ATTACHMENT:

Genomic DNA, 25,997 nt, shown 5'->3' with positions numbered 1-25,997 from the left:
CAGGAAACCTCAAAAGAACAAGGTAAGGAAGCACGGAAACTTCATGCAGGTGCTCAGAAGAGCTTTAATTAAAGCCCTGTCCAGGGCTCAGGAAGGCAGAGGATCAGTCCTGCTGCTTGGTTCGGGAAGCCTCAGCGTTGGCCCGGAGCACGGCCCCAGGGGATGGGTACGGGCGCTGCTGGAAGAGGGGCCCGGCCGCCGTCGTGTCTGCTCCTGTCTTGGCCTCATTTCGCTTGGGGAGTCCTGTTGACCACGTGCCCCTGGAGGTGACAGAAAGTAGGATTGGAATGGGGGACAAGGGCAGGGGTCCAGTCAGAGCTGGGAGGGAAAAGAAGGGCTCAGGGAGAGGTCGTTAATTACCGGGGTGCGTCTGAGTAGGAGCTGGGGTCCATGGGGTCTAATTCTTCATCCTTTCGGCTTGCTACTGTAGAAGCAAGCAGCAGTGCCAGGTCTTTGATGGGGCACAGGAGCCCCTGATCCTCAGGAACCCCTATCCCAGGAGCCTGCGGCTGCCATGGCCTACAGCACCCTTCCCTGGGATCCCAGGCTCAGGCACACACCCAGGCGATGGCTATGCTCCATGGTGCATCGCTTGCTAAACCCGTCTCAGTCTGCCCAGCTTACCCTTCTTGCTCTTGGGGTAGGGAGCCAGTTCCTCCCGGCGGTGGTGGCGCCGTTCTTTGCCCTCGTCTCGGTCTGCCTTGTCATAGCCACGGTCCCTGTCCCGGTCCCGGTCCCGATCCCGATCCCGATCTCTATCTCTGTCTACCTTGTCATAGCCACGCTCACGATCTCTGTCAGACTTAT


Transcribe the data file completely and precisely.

Genomic DNA, 25,997 nt, shown 5'->3' with positions numbered 1-25,997 from the left:
CAGGAAACCTCAAAAGAACAAGGTAAGGAAGCACGGAAACTTCATGCAGGTGCTCAGAAGAGCTTTAATTAAAGCCCTGTCCAGGGCTCAGGAAGGCAGAGGATCAGTCCTGCTGCTTGGTTCGGGAAGCCTCAGCGTTGGCCCGGAGCACGGCCCCAGGGGATGGGTACGGGCGCTGCTGGAAGAGGGGCCCGGCCGCCGTCGTGTCTGCTCCTGTCTTGGCCTCATTTCGCTTGGGGAGTCCTGTTGACCACGTGCCCCTGGAGGTGACAGAAAGTAGGATTGGAATGGGGGACAAGGGCAGGGGTCCAGTCAGAGCTGGGAGGGAAAAGAAGGGCTCAGGGAGAGGTCGTTAATTACCGGGGTGCGTCTGAGTAGGAGCTGGGGTCCATGGGGTCTAATTCTTCATCCTTTCGGCTTGCTACTGTAGAAGCAAGCAGCAGTGCCAGGTCTTTGATGGGGCACAGGAGCCCCTGATCCTCAGGAACCCCTATCCCAGGAGCCTGCGGCTGCCATGGCCTACAGCACCCTTCCCTGGGATCCCAGGCTCAGGCACACACCCAGGCGATGGCTATGCTCCATGGTGCATCGCTTGCTAAACCCGTCTCAGTCTGCCCAGCTTACCCTTCTTGCTCTTGGGGTAGGGAGCCAGTTCCTCCCGGCGGTGGTGGCGCCGTTCTTTGCCCTCGTCTCGGTCTGCCTTGTCATAGCCACGGTCCCTGTCCCGGTCCCGGTCCCGATCCCGATCCCGATCTCTATCTCTGTCTACCTTGTCATAGCCACGCTCACGATCTCTGTCAGACTTAT